Technical assessment: 4
Moral assessment: 2.5
CINEMA rating: V18
MTRCB rating:  R13
Kingsman, a British secret intelligence service, is wiped out—its headquarters blown up and its agents killed, save for two.  Eggsy (Taron Egerton) and Merlin (Mark Strong) find a clue from the rubbles that leads them to their counterpart US spy organization called Statesman. Kingsman and Statesman track The Golden Circle, the group that sought to destroy Kingsman.  Headed by drug lord Poppy Adams (Julianne Moore), the group puts toxins in recreational drugs, threatening to kill millions.  Poppy offers to release an antidote if the US stops its war on drugs.  Meanwhile, agent Harry Hart (Colin Firth) survives the gunshot in the first Kingsman movie (The Secret Service), but suffers from amnesia.  He regains his memory and joins Eggsy in the mission.
Kingsman animates the screen with a powerful cast. Firth’s Harry, despite the eye patch, makes a dramatic switch from a mousy scholar to the resolute agent that he really is. Moore’s Poppy and her quirks are so over-the-top funny and ridiculous.  Strong’s Merlin breaks our heart when he gives up his life for the mission while singing Take Me Home, Country Roads.  Egerton’s Eggsy is perfect as an ever-so-grateful agent looking to Harry for affirmation.  Bruce Greenwood as the US President is a parody of the real life leader, and he does it so well. Kingsman floods us with meticulously choreographed fight scenes in a dainty 1950s diner, with graceful executions of punches and kicks, guns, explosions, and CGI, made more exciting with riveting music and sound effects. Death, goofiness, violence, and drama are weaved so well into the story that we find ourselves relishing them in equal measure.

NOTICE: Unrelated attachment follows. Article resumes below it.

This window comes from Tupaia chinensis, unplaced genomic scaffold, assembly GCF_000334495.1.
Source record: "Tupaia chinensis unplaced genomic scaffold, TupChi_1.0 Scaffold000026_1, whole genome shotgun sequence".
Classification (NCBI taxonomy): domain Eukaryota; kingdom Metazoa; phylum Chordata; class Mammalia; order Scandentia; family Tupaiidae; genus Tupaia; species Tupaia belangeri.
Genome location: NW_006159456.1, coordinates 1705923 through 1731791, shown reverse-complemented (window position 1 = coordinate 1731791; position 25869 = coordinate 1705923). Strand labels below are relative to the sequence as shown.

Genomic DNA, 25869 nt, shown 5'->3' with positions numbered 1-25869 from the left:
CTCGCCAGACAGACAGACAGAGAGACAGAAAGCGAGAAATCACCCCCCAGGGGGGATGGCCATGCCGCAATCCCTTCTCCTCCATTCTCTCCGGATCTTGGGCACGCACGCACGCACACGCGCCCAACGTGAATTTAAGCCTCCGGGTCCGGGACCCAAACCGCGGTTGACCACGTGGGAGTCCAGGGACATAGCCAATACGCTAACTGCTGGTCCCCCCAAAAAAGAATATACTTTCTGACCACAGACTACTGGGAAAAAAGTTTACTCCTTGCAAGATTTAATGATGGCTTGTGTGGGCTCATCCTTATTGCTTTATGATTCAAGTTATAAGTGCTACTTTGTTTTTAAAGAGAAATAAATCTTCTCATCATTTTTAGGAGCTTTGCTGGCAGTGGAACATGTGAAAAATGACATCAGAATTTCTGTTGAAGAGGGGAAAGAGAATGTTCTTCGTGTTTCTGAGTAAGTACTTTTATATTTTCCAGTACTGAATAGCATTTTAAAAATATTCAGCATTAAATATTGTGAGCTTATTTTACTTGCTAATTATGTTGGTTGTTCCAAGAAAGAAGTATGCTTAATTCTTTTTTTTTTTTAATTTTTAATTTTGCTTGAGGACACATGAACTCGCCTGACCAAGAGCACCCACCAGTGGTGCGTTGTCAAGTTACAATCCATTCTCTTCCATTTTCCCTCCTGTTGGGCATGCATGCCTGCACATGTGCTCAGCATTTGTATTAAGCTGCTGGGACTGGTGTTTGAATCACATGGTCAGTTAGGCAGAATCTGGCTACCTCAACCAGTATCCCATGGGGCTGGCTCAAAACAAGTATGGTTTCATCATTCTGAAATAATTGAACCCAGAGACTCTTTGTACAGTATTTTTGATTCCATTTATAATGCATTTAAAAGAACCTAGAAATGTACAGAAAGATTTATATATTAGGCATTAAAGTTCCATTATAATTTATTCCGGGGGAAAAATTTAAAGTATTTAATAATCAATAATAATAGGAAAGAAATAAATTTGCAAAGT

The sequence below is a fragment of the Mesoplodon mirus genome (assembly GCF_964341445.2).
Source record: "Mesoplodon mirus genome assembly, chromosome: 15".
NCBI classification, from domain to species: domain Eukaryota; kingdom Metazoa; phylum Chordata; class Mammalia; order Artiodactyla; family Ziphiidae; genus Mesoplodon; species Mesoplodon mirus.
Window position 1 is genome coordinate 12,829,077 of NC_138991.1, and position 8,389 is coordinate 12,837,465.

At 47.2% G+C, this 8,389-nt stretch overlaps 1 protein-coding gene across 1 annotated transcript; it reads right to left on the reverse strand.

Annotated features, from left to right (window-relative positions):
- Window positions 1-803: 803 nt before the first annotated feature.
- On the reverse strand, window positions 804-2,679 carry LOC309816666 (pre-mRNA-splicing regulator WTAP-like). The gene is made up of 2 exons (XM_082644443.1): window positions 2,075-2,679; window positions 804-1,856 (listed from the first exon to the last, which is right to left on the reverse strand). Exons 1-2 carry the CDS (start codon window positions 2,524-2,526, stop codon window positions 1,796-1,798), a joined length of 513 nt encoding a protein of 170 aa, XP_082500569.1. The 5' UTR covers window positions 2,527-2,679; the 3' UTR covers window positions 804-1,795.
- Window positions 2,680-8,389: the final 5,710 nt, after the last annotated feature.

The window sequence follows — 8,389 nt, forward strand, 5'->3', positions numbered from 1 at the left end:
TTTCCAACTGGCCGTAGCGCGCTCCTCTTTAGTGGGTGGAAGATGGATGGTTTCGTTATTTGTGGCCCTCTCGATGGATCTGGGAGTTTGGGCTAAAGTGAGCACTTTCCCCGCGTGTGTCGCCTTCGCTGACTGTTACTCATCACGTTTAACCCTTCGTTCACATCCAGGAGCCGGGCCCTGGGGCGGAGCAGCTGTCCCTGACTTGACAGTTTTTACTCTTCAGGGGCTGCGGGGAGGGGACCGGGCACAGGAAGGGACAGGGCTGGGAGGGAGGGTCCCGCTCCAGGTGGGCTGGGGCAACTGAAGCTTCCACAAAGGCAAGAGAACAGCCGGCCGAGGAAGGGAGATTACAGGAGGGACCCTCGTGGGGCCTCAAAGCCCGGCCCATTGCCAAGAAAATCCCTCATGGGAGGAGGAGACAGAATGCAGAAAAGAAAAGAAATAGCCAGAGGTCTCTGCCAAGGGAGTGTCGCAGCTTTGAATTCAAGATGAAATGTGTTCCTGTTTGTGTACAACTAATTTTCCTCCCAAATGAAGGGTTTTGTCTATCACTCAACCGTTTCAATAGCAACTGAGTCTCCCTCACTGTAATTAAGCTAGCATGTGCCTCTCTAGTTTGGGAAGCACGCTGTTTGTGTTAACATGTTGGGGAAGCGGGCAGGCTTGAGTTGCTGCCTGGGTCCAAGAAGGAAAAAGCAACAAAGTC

Therein lies the danger in Kingsman.  For young audiences especially.  It makes the wrong delightful, fun and guilt-free.  With drugs as driver of conflict in the story, Kingsman can add noise to the real life division caused by the Philippines’ war on drugs and its associated extra-judicial killings.  Kingsman has all the elements of extreme and excessive violence strapped into its storyline: guns, explosions, drugs, alcohol, punching, cuss words, even a macabre meat-grinding of live, fully-clad humans to turn them into burger patties. Women are portrayed at their worst: whimsical, capricious, with one so gullible and vulnerable she doesn’t even notice a tracking device has been inserted into her private parts. And so, although the heroes win over the villains in the end, Kingsman is an egregious route to impart its lessons (yes, we didn’t miss them): drug abuse is dangerous; relationships matter; loyalty, friendship, brotherhood, and sacrifice for the common good.